Somewhere on California’s Highway 99, a young singer opens her iPhone’s voice memo app and starts recording new ideas for an album.
The result is a collection of heart-on-sleeve stories that’ll become letters from the 99, the debut album of indie-pop artist PKAY.
PKAY started writing her own music after a breakup when she was eighteen.
Since then, she’s been pouring out her emotions, transforming them into raw stories we can all empathize with – combining a feeling of vulnerability with the vibrant energy of modern alt-pop. In her single “pls call me”, PKAY tells us a story about a love that ended but left something unfinished within her.
It’s not a sad or angry breakup song; it’s more of a nostalgic and mournful one:
In the end, it was my decision to leave”
PKAY sings in the chorus, transmitting an aching, longing feeling to the listener.
Here’s the thing: From the first line of “pls call me”, you know what’s coming.
Anyone who’s ever experienced an unsuccessful relationship knows how it feels – often, it’s a familiar path, one that carries a feeling of inevitability almost from the beginning. But it’s the way that PKAY narrates her story that makes it feel so real. There’s longing here, but there’s also a sense of maturity that makes the listener empathize with the artist as she is now – a person who’s longing and looking back.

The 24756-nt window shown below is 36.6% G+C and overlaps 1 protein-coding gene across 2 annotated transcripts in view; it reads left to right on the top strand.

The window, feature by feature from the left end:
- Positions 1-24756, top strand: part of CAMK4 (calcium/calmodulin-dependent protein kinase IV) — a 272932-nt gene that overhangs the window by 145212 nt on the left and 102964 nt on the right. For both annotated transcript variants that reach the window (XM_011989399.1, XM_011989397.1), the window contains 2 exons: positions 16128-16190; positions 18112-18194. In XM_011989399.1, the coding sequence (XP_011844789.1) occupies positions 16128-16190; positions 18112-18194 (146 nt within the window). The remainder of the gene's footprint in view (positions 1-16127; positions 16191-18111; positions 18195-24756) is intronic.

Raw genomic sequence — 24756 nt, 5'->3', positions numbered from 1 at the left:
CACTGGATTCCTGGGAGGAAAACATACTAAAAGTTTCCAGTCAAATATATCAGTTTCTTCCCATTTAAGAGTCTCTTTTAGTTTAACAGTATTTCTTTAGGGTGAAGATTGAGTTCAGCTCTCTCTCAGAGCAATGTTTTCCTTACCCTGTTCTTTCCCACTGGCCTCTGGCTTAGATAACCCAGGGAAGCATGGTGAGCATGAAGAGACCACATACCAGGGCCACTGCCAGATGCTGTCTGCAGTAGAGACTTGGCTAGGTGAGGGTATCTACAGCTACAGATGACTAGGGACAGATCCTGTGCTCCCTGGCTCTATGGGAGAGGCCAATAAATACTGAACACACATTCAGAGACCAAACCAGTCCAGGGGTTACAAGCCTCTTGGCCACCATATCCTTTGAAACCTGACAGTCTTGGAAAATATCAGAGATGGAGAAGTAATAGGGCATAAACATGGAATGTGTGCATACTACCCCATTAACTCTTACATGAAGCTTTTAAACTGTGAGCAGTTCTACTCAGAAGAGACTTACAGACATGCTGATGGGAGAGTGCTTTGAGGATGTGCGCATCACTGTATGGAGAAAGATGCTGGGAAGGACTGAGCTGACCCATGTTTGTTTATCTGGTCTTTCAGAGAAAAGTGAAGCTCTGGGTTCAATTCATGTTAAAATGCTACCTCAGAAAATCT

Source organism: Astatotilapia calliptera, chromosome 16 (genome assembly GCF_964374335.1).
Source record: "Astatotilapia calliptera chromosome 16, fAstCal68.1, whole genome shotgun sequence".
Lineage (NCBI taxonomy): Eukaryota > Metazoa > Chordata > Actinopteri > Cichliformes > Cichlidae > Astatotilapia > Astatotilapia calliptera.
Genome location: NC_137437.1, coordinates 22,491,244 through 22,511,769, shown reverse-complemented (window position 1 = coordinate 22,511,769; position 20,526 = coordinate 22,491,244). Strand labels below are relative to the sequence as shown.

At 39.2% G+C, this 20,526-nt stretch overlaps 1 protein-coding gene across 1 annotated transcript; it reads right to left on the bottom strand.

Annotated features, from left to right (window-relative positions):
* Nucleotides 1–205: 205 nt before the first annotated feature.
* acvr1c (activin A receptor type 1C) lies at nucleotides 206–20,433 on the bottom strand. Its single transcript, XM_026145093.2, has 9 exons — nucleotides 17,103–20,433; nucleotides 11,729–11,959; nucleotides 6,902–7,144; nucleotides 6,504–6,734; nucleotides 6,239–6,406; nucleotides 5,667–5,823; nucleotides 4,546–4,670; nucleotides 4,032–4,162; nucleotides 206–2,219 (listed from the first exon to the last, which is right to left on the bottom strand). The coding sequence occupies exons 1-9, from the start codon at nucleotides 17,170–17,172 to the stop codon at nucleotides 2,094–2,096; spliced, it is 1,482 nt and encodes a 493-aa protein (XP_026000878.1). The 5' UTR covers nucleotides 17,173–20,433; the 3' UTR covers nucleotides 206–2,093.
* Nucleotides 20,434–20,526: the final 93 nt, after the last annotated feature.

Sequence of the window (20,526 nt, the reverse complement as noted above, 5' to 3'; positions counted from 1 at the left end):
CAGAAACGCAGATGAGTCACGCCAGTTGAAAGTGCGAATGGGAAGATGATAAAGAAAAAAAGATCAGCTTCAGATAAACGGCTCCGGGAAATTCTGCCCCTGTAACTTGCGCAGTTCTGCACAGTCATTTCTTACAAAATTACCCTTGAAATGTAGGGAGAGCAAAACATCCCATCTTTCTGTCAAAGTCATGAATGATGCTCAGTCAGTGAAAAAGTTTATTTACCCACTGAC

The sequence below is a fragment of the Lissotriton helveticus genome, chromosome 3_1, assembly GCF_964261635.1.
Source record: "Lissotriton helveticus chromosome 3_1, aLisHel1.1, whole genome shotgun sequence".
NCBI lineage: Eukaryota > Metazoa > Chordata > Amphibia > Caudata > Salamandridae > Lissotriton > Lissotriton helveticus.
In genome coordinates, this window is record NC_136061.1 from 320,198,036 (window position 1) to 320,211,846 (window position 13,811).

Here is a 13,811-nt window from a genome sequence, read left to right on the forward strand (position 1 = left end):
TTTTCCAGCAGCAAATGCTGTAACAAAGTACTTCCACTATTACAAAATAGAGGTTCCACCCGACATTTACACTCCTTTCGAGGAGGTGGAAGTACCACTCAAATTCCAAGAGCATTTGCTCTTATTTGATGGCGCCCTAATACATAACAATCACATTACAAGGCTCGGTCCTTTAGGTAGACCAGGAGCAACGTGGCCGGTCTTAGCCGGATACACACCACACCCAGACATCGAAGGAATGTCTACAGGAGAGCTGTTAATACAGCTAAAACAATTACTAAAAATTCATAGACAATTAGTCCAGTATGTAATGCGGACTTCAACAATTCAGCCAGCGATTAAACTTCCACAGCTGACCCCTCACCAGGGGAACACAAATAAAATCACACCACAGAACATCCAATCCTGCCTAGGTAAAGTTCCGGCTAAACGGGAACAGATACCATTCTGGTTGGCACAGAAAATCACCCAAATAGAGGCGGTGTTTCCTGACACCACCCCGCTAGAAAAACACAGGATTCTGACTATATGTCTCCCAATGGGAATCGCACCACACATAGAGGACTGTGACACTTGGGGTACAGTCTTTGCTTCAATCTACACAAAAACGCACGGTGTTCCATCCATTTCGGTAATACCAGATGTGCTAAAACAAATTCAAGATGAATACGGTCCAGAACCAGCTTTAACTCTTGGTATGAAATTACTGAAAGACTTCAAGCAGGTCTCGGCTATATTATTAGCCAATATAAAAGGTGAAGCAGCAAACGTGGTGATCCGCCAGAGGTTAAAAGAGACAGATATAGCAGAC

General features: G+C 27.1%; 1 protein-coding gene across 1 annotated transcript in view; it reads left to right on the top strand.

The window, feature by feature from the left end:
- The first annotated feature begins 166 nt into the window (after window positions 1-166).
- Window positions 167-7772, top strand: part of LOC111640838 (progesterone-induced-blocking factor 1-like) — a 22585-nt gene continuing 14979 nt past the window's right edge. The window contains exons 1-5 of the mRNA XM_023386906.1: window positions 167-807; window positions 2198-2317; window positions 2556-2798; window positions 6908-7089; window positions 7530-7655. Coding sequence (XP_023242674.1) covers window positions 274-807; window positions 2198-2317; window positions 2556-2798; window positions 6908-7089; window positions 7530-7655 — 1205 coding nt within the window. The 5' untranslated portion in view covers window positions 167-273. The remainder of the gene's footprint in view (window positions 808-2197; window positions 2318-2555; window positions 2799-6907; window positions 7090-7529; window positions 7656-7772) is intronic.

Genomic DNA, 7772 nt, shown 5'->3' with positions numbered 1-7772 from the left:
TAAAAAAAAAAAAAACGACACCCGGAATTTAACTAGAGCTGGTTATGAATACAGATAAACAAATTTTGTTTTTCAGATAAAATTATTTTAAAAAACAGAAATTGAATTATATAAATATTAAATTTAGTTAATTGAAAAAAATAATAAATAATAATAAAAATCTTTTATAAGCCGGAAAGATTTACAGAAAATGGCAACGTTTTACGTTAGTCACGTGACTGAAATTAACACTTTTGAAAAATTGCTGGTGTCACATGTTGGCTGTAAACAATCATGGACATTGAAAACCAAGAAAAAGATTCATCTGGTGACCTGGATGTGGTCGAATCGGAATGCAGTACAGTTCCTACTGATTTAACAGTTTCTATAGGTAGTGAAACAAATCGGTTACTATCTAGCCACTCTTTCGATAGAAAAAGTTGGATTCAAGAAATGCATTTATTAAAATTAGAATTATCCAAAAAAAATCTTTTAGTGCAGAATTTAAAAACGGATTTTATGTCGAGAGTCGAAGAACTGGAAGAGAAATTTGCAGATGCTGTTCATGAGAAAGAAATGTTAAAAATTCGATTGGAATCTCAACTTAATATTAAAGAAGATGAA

Sonically, the track is a soft, piano ballad, with melodic lines that seem to call on folklore-era Taylor Swift. It’s a percussion-free song, though its innate rhythm and PKAY’s dynamic voice are enough to create a haunting atmosphere that pushes the music forward.
The ending line, “If you hear this, please call me”, is a powerful conclusion; it’s almost like you’re really on the other side of the line, listening to PKAY’s voice message.
And maybe that’s the most accurate experience a listener can have, considering how PKAY brought the album to life.
Bottom line – if you enjoy music like Nina Nesbitt and Olivia Rodrigo, then keep your eyes and ears on PKAY. She writes melodic, story-driven pop in the same vein as the current crop of superstars – and she does it beautifully.
You can listen to “pls call me” and the complete album letters from the 99 on Spotify.